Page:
Upkeep + Freelancing = Uplancing!
I'm a freelance software developer who loves the upkeep of existing software. Legacy code is fun code to me. I'm guessing that's not a sentiment you're used to hearing.
That's me. Who are you?
I do mean you, the reader. You're here reading this page and something led you here. Either you already know me and you're just checking in, or someone referred you to me, or you just stumbled across me on the internet (via search, random surfing, or no telling). Allow me to take a stab at who you are...
You’re a passionate developer continually striving to master your craft. You're alone in this pursuit and are exhausted from continually swimming upstream.
When given the opportunity, you seek like minded peers. There's a simple reason for this - you want assurance that you're not crazy. You like being reminded that you're not alone after all. Validation that your efforts are worthwhile and shared by others is incredibly uplifting and empowering.
If this description fits you or your team, let's see if I can help you.
Is your app a web application built on the Microsoft stack (C#, ASP.NET MVC, Web API, SQL Server)?
I do mean a web application. I'm talking about big enterprise web applications or big customer facing applications where someone logs in and has a whole world of functionality. Small company or personal websites that are mostly content (or WordPress sites) are better suited for either website designers or copywriters. Neither of which am I good at.
However, if we are talking about one of those large applications, then I can definitely help you.
Is your app a Windows service or console application written in C#?
Most of the web applications I've worked on needed background services. There are almost always things that need to happen at night, or in the background, or just outside the context of someone being logged in and actually clicking a button.
Sometimes keeping the main web application and these background services in sync can be really tough and confusing. They generally share both code and the database. They sometimes talk via some kind of messaging framework (MSMQ or RabbitMQ). Other times they "talk" by the frontend inserting rows into a table that the backend is watching.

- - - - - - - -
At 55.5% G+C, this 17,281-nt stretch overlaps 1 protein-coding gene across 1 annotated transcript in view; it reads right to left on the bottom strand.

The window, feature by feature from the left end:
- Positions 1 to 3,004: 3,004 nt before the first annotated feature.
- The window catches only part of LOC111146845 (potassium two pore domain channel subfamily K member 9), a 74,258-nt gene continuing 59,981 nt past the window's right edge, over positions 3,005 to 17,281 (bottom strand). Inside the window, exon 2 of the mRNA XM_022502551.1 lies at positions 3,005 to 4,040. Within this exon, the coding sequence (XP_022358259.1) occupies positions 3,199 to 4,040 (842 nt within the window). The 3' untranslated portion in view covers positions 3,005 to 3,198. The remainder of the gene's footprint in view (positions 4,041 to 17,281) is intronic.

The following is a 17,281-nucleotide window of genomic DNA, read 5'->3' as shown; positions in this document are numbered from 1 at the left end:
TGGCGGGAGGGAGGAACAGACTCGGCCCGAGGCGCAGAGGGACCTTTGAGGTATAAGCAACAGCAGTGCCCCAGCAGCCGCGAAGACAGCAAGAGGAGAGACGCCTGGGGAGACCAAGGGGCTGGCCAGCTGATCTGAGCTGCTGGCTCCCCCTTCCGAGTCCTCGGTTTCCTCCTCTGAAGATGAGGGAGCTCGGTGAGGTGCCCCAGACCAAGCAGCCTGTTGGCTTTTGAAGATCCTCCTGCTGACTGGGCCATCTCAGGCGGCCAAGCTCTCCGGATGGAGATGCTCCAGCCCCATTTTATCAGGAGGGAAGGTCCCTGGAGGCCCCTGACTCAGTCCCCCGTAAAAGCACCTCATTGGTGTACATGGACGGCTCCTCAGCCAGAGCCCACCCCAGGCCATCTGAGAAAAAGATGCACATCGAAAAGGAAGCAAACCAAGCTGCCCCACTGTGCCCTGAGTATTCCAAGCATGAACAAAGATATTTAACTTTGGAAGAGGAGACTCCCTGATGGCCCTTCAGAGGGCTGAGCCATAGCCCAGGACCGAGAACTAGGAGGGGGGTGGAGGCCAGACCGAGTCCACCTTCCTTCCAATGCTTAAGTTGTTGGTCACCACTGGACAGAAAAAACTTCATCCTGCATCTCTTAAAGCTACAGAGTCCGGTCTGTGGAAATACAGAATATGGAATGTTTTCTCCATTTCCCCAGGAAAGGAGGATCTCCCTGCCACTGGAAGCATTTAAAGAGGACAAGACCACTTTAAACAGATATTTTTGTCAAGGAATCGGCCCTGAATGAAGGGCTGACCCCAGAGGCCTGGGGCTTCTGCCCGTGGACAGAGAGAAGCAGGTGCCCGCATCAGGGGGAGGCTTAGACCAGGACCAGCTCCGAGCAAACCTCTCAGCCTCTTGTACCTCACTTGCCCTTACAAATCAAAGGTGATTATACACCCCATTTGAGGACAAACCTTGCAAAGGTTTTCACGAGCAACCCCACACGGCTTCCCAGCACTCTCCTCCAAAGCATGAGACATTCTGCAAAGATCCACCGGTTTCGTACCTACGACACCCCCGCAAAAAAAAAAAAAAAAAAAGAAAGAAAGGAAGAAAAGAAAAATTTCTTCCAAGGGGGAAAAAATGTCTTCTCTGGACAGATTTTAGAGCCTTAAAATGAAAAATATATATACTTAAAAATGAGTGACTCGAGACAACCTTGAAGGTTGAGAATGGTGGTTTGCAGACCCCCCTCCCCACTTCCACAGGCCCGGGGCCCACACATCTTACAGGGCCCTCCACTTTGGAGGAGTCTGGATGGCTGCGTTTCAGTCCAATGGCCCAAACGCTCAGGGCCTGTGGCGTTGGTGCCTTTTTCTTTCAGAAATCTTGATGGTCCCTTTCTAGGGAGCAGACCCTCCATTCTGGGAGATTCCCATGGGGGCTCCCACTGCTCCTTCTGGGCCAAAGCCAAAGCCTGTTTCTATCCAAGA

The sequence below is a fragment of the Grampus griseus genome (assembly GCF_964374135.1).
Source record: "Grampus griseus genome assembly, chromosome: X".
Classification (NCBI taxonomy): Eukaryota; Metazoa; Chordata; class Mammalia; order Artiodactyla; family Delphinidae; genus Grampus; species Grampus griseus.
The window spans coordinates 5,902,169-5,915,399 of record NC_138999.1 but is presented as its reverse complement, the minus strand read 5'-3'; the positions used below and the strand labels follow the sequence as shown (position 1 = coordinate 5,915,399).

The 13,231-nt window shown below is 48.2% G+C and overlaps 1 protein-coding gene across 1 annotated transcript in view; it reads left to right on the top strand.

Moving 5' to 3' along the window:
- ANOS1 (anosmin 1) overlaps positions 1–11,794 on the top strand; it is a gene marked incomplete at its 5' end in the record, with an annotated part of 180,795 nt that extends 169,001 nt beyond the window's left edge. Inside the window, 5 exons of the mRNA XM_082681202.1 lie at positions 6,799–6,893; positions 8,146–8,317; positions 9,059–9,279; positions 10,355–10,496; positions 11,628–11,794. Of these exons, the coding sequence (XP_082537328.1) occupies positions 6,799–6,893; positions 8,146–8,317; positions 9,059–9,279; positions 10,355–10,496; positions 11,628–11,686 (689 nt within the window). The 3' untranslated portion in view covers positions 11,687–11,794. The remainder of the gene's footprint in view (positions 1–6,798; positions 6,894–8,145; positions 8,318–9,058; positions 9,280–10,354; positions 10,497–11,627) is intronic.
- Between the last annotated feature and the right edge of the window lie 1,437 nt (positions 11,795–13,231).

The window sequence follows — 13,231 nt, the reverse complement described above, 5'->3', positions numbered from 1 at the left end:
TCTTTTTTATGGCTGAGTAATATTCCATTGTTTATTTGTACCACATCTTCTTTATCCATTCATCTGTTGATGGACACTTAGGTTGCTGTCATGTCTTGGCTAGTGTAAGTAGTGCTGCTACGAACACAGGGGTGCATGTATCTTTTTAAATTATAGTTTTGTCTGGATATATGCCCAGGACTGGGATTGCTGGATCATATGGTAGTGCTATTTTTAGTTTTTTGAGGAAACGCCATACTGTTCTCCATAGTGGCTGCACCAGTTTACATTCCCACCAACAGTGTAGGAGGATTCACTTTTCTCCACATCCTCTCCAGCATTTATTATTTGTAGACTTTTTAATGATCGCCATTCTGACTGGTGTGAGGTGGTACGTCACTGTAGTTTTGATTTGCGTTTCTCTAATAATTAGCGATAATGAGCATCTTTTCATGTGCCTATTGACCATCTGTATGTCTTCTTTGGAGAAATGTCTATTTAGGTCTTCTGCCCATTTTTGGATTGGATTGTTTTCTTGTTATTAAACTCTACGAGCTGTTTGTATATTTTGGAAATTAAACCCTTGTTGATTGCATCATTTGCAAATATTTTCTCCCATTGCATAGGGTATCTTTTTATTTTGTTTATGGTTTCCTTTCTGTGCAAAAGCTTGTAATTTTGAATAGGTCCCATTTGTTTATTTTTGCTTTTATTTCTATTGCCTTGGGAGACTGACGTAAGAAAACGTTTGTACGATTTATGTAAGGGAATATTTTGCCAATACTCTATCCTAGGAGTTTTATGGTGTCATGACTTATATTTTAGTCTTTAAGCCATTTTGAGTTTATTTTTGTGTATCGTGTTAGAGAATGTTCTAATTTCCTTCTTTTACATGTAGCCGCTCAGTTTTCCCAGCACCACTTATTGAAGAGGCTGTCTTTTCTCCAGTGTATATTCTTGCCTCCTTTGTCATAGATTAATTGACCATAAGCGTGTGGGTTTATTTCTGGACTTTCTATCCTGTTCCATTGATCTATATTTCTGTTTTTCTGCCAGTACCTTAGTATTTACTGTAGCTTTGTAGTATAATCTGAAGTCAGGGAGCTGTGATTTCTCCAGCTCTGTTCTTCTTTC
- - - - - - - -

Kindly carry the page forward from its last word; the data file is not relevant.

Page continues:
Regardless of the specifics, rest assured that I can definitely help you.
Do you think it's time to rewrite the application?
It's probably not.
Did you take over and existing codebase that's a nightmare? How many developers have seen the code and said the only thing to be done is to rewrite the whole thing? This is common. A codebase can become a maintenance nightmare so fast and so incredibly easy. When an application becomes a big ball of mud, or a mess of spaghetti code, it quickly becomes untouchable by most. The fear of fixing one bug, only to introduce two new ones, becomes palpable.
Having said that, we might be talking about an archaic programming language or tools that just aren't available anymore. Sometimes it's you who wants the application to be rewritten. If either of these is the case, then it is indeed time to rewrite.
However, if you honestly believe it shouldn't need to be rewritten just to add a feature or fix a bug, then I will more than likely agree and I can definitely help you.
No new code ever?
I do occasionally enjoy creating new applications from scratch. Greenfield apps are great for learning the latest and greatest frameworks and to catch up with the rest of the world. It's amazing how fast the field of computer programming changes. Advancement and forward progress is built into the fiber of human nature I think. I also think these ingrained tendencies are amplified in the average programmer. Therefore, keeping up and lifelong learning is most definitely part of the job in this career field.
Having said all that, if I had my druthers, I would prefer to be asked to work on a large existing codebase. The bigger and the nastier, the better. Ah, the challenge of noodling my way through existing spaghetti code!
Have you decided that I can help you?
My standard rate is $160/hour.
I do my best to work a minimum of 25 billable hours per week and try to not go over 30, but I do understand that sometimes it's just unavoidable. I work 100% remote.
To establish contact and talk availability, feel free to send me an email - firstname.lastname@example.org.
Status: September 8th, 2018 - I'm in the middle of an unbounded contract.